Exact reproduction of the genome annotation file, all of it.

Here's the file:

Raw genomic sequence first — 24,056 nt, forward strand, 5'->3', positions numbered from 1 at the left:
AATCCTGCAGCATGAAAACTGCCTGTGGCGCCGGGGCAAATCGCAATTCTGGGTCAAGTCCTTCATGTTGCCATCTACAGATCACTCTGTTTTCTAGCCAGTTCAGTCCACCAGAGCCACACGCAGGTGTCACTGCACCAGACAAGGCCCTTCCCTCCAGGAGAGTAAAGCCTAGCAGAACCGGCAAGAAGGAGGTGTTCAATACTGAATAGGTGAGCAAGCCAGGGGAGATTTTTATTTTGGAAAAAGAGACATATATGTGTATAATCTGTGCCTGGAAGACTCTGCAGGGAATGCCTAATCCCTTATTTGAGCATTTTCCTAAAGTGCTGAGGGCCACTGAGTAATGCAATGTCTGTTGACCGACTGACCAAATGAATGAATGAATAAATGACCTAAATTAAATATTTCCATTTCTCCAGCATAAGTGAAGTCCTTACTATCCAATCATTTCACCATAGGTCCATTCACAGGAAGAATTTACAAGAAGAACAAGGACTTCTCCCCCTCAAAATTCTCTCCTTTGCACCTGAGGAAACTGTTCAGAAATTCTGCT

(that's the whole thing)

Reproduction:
Raw genomic sequence first — 24,056 nt, forward strand, 5'->3', positions numbered from 1 at the left:
AATCCTGCAGCATGAAAACTGCCTGTGGCGCCGGGGCAAATCGCAATTCTGGGTCAAGTCCTTCATGTTGCCATCTACAGATCACTCTGTTTTCTAGCCAGTTCAGTCCACCAGAGCCACACGCAGGTGTCACTGCACCAGACAAGGCCCTTCCCTCCAGGAGAGTAAAGCCTAGCAGAACCGGCAAGAAGGAGGTGTTCAATACTGAATAGGTGAGCAAGCCAGGGGAGATTTTTATTTTGGAAAAAGAGACATATATGTGTATAATCTGTGCCTGGAAGACTCTGCAGGGAATGCCTAATCCCTTATTTGAGCATTTTCCTAAAGTGCTGAGGGCCACTGAGTAATGCAATGTCTGTTGACCGACTGACCAAATGAATGAATGAATAAATGACCTAAATTAAATATTTCCATTTCTCCAGCATAAGTGAAGTCCTTACTATCCAATCATTTCACCATAGGTCCATTCACAGGAAGAATTTACAAGAAGAACAAGGACTTCTCCCCCTCAAAATTCTCTCCTTTGCACCTGAGGAAACTGTTCAGAAATTCTGCT